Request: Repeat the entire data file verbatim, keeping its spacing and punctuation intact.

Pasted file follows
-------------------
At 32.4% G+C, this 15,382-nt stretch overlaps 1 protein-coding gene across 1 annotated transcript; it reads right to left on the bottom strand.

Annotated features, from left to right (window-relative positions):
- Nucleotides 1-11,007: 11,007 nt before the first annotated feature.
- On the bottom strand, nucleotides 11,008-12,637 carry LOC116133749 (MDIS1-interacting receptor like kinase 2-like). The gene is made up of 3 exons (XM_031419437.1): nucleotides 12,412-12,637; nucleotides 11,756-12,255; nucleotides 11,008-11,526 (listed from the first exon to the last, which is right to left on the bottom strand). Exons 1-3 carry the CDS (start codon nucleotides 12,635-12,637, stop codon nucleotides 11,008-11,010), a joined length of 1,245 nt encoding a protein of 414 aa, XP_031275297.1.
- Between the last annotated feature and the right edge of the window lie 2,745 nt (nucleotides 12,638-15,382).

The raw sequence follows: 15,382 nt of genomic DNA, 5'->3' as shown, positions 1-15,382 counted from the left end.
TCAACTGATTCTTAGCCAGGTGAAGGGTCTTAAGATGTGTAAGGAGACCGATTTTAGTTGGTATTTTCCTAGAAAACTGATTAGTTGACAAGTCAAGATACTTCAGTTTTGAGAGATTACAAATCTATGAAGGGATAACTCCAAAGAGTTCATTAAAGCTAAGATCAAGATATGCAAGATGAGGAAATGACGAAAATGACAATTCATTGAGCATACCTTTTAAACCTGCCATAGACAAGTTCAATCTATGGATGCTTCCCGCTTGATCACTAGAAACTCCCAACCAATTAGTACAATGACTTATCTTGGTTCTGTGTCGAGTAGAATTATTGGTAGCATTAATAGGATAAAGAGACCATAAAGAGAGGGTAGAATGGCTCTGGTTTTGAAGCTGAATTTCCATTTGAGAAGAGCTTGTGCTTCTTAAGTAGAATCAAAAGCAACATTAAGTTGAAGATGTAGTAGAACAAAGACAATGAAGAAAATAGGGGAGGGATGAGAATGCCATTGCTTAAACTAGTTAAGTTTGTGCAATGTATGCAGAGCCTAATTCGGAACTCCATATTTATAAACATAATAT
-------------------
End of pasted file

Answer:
At 32.4% G+C, this 15,382-nt stretch overlaps 1 protein-coding gene across 1 annotated transcript; it reads right to left on the bottom strand.

Annotated features, from left to right (window-relative positions):
- Nucleotides 1-11,007: 11,007 nt before the first annotated feature.
- On the bottom strand, nucleotides 11,008-12,637 carry LOC116133749 (MDIS1-interacting receptor like kinase 2-like). The gene is made up of 3 exons (XM_031419437.1): nucleotides 12,412-12,637; nucleotides 11,756-12,255; nucleotides 11,008-11,526 (listed from the first exon to the last, which is right to left on the bottom strand). Exons 1-3 carry the CDS (start codon nucleotides 12,635-12,637, stop codon nucleotides 11,008-11,010), a joined length of 1,245 nt encoding a protein of 414 aa, XP_031275297.1.
- Between the last annotated feature and the right edge of the window lie 2,745 nt (nucleotides 12,638-15,382).

The raw sequence follows: 15,382 nt of genomic DNA, 5'->3' as shown, positions 1-15,382 counted from the left end.
TCAACTGATTCTTAGCCAGGTGAAGGGTCTTAAGATGTGTAAGGAGACCGATTTTAGTTGGTATTTTCCTAGAAAACTGATTAGTTGACAAGTCAAGATACTTCAGTTTTGAGAGATTACAAATCTATGAAGGGATAACTCCAAAGAGTTCATTAAAGCTAAGATCAAGATATGCAAGATGAGGAAATGACGAAAATGACAATTCATTGAGCATACCTTTTAAACCTGCCATAGACAAGTTCAATCTATGGATGCTTCCCGCTTGATCACTAGAAACTCCCAACCAATTAGTACAATGACTTATCTTGGTTCTGTGTCGAGTAGAATTATTGGTAGCATTAATAGGATAAAGAGACCATAAAGAGAGGGTAGAATGGCTCTGGTTTTGAAGCTGAATTTCCATTTGAGAAGAGCTTGTGCTTCTTAAGTAGAATCAAAAGCAACATTAAGTTGAAGATGTAGTAGAACAAAGACAATGAAGAAAATAGGGGAGGGATGAGAATGCCATTGCTTAAACTAGTTAAGTTTGTGCAATGTATGCAGAGCCTAATTCGGAACTCCATATTTATAAACATAATAT